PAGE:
A revolution in how we understand a debilitating disease that affects the spine is happening in a laboratory in downtown Toronto, bathed in an eerie pink light.
The colour of the light is necessary to properly see the twitching figures in a microscope of tiny fish embryos, genetically modified to glow lime-green under fluorescent light. That green light is a sign that Curtis Boswell’s experiments are working.
Curtis Boswell in his Toronto lab. All images by Paul Tadich
At this ultra-modern lab, the 25-year-old molecular biologist is breeding genetically modified zebrafish with super curvy spines in order to better understand a debilitating condition: Scoliosis, a spine-twisting ailment that affects some three percent of humanity. It can cause all sorts of problems, from reduced heart and lung function in extreme cases, to chronic pain.
Until recently, scientists had little idea about what causes scoliosis, which usually begins to afflict its sufferers in their teens. Researchers have identified some genes linked to the disease, but there was no consensus on the mechanism behind it. Boswell and his collaborators, who include other researchers in Toronto and at Princeton University, are changing all that, by looking at fish.
Boswell is a doctoral student in the department of molecular genetics at the University of Toronto and a researcher at the Hospital for Sick Children, working withBrian Ciruna. Well put-together in a crisp white lab coat when I met with him recently in his lab, he told me how the humble zebrafish became his preoccupation in the hunt for a cause of scoliosis in humans.
“Scoliosis a disease we really don’t know much about,” he explained. “It’s characterized by a three-dimensional, torsional spinal curvature. Patients can have a lot of social issues with scoliosis. People with the condition often have to wear braces up to 22 hours a day.”
If it gets bad enough, the patient will have to undergo seriously invasive surgery in which steel rods are used to straighten the spine.
Zebrafish in the Toronto lab
Boswell’s lab was already working with zebrafish—tiny creatures only a couple of millimetres long, which are transparent save a streak of colour—because they’re a popular model organism to study developmental biology.
These fish develop from a fertilized egg to a complex embryo with a beating heart, in a matter of days. They also have spinal columns that, thanks to evolution’s parsimonious nature, develop in a very similar way to us humans.
The lab stumbled onto scoliosis because of a serendipitous discovery. They were interested in finding out what happens when key genes are absent during the earliest days of life. So they used genetic engineering techniques like CRISPR to disrupt several genes that are important for normal embryonic development in zebrafish.
One is called ptk7, and it’s important in determining how cells migrate during the formation of the embryo. To Boswell’s surprise, zebrafish in which ptk7 had been eliminated had normal embryonic lives. But when they reached their “teenage” years, they developed severe curves in their spines, just like humans with scoliosis. The similarities even extended to the fact that more females—fish and humans—are biased toward the disease, and they typically suffer from a more severe form of it.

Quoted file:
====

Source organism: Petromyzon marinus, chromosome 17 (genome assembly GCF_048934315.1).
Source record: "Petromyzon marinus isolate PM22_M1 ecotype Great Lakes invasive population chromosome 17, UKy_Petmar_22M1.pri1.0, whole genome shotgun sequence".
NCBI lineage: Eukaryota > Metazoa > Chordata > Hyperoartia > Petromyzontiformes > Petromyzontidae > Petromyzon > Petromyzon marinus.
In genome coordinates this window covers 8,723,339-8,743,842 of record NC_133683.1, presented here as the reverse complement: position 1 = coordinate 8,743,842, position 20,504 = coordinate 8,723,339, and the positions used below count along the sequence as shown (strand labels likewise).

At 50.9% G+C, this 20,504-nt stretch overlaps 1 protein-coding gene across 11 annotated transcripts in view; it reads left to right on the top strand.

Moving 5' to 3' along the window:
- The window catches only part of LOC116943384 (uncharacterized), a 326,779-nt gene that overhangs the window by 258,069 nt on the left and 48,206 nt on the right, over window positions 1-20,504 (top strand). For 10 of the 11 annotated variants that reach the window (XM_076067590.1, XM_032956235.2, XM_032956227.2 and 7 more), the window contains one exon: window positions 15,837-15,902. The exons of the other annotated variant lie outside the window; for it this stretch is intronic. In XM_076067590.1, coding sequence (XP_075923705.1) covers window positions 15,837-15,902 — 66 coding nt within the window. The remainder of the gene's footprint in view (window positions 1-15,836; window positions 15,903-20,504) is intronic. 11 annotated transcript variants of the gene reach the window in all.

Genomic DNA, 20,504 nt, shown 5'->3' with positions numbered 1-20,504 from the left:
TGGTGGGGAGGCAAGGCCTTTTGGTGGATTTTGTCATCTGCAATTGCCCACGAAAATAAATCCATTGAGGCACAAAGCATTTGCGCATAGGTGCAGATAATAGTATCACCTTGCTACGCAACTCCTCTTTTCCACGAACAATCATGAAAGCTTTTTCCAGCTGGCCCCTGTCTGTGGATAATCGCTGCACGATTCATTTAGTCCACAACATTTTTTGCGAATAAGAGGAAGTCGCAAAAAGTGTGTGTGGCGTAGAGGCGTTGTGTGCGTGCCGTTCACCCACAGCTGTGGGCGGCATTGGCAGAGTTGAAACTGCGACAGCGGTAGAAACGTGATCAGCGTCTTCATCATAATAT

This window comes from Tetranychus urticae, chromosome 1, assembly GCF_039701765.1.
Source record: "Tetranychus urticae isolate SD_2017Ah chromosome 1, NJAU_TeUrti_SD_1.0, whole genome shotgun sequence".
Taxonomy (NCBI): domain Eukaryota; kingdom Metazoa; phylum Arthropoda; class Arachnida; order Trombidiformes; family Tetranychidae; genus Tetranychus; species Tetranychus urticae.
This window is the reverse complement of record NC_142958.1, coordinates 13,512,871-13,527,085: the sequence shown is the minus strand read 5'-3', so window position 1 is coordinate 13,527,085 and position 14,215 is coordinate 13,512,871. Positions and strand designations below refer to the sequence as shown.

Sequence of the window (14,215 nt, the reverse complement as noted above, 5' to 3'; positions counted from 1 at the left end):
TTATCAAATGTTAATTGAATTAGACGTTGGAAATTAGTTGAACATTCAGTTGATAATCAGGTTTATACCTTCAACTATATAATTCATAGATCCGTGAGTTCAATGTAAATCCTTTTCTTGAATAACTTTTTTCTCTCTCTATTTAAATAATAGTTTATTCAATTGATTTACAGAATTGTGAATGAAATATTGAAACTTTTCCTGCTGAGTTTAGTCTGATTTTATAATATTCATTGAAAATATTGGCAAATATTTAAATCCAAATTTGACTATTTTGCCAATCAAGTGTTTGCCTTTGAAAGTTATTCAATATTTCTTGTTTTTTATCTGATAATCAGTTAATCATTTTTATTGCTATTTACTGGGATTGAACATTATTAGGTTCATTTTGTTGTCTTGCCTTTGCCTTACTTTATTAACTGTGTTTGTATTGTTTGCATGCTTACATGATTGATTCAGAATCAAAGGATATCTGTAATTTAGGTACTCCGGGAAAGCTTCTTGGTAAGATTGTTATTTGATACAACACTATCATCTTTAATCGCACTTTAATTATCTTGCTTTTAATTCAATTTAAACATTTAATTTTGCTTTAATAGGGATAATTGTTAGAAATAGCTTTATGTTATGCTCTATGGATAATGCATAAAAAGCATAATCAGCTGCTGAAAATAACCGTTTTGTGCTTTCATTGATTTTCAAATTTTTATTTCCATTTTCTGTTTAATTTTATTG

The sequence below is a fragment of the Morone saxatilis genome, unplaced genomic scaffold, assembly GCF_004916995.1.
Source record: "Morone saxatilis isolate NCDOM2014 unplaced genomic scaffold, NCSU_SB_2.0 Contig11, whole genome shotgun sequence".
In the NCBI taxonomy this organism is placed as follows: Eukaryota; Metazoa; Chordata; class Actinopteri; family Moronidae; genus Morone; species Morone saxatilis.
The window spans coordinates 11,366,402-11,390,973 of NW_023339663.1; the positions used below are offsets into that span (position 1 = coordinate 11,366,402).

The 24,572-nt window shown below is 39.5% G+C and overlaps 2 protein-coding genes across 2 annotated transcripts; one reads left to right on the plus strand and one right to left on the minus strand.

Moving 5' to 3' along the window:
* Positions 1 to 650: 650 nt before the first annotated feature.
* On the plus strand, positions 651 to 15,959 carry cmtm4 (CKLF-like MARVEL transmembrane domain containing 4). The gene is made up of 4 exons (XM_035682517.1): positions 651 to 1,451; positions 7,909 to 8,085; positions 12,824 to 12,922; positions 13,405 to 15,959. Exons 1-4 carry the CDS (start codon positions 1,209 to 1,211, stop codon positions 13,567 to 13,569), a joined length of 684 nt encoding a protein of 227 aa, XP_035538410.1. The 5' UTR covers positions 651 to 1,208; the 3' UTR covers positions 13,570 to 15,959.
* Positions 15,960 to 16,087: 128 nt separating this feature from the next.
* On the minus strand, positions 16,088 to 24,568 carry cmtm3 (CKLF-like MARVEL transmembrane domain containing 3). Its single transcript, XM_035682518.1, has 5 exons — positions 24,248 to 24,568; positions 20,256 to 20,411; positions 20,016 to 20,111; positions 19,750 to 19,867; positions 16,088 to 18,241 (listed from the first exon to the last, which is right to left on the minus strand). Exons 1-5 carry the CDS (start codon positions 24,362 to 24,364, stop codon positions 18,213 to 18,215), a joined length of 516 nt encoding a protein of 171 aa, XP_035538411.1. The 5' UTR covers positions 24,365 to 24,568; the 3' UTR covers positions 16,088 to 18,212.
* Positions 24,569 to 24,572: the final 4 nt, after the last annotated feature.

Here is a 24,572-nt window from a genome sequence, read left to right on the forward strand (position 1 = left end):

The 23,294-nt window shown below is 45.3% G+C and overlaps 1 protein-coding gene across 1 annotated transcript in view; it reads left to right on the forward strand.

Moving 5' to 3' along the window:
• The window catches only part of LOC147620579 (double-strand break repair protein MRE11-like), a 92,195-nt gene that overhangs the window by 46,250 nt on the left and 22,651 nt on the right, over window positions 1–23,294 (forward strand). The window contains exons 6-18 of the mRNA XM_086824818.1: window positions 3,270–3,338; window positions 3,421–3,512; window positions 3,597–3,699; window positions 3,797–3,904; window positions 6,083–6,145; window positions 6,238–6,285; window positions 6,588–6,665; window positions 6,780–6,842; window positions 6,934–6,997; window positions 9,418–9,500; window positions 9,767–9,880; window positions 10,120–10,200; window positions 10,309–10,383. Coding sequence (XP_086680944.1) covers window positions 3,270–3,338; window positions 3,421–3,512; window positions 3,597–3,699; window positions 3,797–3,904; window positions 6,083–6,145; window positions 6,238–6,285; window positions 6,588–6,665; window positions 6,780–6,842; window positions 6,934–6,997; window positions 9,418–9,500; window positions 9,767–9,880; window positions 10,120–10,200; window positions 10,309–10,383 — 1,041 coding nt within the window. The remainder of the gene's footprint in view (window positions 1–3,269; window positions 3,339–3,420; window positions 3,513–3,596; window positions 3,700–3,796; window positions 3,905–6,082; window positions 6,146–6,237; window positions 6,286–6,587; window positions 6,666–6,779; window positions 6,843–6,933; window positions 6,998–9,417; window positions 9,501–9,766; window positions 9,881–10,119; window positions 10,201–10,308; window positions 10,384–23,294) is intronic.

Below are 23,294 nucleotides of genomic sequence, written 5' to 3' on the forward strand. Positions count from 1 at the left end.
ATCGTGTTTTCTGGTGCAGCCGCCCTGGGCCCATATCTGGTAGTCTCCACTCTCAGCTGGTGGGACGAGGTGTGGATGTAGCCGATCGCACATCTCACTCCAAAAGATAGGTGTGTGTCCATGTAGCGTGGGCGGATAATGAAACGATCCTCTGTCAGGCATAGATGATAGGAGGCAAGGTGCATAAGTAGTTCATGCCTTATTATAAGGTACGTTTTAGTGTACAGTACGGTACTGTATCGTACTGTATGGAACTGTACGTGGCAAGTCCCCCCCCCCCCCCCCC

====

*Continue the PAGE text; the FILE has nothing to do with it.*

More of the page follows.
“We thought this fish could provide us with the first genetically-defined animal model of scoliosis,” said Boswell.
Boswell examining zebrafish embryos
So he and his collaborators started digging. They already knew that a proper ptk7 gene is important for the correct functioning of motile cilia. These are whip-like appendages on the surfaces of some cells that beat back and forth in a rhythmic fashion. They line the inside surface of the windpipe, whipping in concert to drive foreign matter from the lungs.
Another place many cilia are found is on the inside of the spinal column. Here, their purpose during development is to evenly bathe nervous system cells in the cerebrospinal fluid, or CSF. It’s a nutrient-rich concoction that delivers essential nutrients to the nervous system.
Boswell thought a lack of movement in the CSF might be related to the fish developing scoliosis. So he devised an experiment to find out. He injected tiny fluorescent beads into the spinal columns of normal zebrafish embryos and compared how they moved in the CSF—like bottles bobbing in a river—relative to embryos that were missing the ptk7 gene.
What he found was striking. In normal fish, the tiny beads, and thus the CSF, flowed smoothly through the spinal column in an orderly flow. But in zebrafish where ptk7 was missing, the beads swirled around in random spirals, producing truncated trails on fluorescent microscope footage.
Looking through the literature, Boswell found that humans with scoliosis often suffer from an ailment called primary ciliary dyskinesia, meaning their cilia beat poorly or are unsynchronized. This suggested a genetic mechanism underlying scoliosis in humans.
“One of the challenges in studying this disease is that there hasn’t be an single gene associated with it,” said he. The next step is to screen people with scoliosis to see which genetic mutations they harbour. If ptk7 is involved, Boswell’s knowledge of how the gene fits into the matrix of development will help to design drugs that can repair its function.
All because of a chance discovery of fish with curvy spines.